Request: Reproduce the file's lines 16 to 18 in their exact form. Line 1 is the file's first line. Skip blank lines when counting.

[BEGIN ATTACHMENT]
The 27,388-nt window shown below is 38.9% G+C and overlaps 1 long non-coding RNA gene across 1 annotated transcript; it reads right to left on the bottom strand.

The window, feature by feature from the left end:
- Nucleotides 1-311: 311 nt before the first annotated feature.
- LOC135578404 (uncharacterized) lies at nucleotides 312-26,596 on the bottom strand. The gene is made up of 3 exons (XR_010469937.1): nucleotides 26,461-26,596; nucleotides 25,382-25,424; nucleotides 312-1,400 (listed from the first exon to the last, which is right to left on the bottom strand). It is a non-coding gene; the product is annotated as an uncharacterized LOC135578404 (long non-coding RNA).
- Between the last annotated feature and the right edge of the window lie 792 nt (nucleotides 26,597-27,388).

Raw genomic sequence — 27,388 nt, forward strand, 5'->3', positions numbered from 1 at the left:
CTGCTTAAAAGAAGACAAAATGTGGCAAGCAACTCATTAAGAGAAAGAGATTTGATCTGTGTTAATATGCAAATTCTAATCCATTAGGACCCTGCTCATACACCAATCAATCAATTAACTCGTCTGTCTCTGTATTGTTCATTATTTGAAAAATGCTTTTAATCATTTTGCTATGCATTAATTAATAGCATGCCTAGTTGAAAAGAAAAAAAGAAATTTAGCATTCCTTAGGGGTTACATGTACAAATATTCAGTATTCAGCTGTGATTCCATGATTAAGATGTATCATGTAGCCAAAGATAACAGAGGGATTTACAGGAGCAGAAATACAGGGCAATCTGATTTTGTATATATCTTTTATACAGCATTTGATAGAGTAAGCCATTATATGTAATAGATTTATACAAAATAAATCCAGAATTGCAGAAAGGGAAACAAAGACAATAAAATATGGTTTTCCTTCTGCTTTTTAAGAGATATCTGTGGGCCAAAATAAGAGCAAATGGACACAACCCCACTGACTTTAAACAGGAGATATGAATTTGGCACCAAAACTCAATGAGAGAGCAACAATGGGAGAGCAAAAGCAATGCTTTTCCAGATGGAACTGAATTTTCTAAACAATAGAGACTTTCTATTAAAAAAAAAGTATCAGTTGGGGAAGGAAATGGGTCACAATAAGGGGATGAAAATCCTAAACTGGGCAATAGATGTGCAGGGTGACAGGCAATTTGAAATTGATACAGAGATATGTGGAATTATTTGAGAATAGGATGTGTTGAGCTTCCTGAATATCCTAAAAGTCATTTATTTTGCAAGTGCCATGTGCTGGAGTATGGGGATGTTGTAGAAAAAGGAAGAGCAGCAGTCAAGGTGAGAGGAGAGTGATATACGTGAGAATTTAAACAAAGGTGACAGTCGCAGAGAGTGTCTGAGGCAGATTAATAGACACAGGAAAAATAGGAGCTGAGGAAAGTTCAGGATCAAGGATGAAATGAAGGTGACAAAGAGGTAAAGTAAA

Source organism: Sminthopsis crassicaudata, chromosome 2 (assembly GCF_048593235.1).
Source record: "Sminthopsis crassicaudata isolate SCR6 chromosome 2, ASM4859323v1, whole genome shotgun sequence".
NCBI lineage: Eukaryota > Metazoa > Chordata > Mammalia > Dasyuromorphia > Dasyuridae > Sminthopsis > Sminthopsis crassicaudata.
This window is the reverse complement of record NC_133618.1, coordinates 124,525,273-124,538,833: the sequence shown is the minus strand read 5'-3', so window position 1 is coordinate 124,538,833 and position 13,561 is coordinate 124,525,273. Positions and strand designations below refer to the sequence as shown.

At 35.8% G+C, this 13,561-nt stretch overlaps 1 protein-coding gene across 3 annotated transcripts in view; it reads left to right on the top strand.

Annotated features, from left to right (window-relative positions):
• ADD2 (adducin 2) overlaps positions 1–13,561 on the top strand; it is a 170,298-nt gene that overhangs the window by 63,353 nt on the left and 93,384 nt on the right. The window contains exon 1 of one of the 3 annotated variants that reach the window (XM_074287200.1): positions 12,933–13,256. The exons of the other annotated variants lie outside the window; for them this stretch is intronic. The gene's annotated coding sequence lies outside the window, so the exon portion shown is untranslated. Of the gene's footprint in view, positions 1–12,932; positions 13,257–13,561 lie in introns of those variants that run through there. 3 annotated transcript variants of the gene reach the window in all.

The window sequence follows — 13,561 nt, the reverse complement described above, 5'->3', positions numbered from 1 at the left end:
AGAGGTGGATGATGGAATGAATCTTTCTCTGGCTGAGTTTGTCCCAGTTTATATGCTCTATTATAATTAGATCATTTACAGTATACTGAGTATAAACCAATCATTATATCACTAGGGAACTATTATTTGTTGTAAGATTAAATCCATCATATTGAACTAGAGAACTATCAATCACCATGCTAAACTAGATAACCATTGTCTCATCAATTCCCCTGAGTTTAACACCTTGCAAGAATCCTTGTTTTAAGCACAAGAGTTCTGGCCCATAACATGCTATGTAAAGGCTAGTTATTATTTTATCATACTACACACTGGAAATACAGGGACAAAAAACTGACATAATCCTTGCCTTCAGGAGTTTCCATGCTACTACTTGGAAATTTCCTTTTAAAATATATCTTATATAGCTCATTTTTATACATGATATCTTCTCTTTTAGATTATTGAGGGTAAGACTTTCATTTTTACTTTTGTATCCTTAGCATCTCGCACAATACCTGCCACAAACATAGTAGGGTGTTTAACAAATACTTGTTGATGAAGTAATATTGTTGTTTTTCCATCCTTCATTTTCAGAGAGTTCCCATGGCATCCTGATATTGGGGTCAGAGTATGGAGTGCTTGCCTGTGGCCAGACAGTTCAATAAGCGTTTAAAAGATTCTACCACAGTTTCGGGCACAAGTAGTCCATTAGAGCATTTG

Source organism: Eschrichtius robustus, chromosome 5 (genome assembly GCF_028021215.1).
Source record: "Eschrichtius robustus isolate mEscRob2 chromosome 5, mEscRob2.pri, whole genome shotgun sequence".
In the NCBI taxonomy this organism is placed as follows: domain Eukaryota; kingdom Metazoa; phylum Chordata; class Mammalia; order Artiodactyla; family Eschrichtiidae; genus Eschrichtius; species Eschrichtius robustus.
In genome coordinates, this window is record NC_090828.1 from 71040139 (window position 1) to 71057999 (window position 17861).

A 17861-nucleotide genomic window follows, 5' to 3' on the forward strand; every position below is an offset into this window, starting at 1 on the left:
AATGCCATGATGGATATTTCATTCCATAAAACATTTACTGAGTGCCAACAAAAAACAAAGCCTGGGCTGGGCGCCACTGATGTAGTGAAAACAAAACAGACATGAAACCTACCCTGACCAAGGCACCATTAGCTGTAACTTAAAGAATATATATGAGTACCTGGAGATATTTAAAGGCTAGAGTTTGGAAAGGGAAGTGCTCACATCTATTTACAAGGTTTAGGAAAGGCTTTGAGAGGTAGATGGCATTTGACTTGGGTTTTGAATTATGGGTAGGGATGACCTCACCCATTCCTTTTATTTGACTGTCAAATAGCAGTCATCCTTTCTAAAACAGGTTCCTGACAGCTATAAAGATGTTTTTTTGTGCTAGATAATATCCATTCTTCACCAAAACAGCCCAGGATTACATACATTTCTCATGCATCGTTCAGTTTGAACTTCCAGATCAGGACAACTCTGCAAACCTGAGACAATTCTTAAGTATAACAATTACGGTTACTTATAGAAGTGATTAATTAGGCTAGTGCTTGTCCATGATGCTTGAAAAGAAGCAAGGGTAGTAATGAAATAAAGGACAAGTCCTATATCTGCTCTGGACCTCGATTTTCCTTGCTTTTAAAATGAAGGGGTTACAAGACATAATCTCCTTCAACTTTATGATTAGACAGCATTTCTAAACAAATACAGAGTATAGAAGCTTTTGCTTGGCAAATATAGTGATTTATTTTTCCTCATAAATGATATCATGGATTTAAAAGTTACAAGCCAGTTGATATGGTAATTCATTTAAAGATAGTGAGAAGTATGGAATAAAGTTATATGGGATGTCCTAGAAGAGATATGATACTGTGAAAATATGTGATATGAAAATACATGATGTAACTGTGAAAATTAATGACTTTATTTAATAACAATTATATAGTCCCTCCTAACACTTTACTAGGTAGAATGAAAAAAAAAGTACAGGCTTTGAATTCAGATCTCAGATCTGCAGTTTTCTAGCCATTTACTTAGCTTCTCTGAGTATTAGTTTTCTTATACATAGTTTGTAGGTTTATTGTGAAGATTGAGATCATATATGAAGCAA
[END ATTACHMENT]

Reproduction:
AGAGGTGGATGATGGAATGAATCTTTCTCTGGCTGAGTTTGTCCCAGTTTATATGCTCTATTATAATTAGATCATTTACAGTATACTGAGTATAAACCAATCATTATATCACTAGGGAACTATTATTTGTTGTAAGATTAAATCCATCATATTGAACTAGAGAACTATCAATCACCATGCTAAACTAGATAACCATTGTCTCATCAATTCCCCTGAGTTTAACACCTTGCAAGAATCCTTGTTTTAAGCACAAGAGTTCTGGCCCATAACATGCTATGTAAAGGCTAGTTATTATTTTATCATACTACACACTGGAAATACAGGGACAAAAAACTGACATAATCCTTGCCTTCAGGAGTTTCCATGCTACTACTTGGAAATTTCCTTTTAAAATATATCTTATATAGCTCATTTTTATACATGATATCTTCTCTTTTAGATTATTGAGGGTAAGACTTTCATTTTTACTTTTGTATCCTTAGCATCTCGCACAATACCTGCCACAAACATAGTAGGGTGTTTAACAAATACTTGTTGATGAAGTAATATTGTTGTTTTTCCATCCTTCATTTTCAGAGAGTTCCCATGGCATCCTGATATTGGGGTCAGAGTATGGAGTGCTTGCCTGTGGCCAGACAGTTCAATAAGCGTTTAAAAGATTCTACCACAGTTTCGGGCACAAGTAGTCCATTAGAGCATTTG

Source organism: Eschrichtius robustus, chromosome 5 (genome assembly GCF_028021215.1).
Source record: "Eschrichtius robustus isolate mEscRob2 chromosome 5, mEscRob2.pri, whole genome shotgun sequence".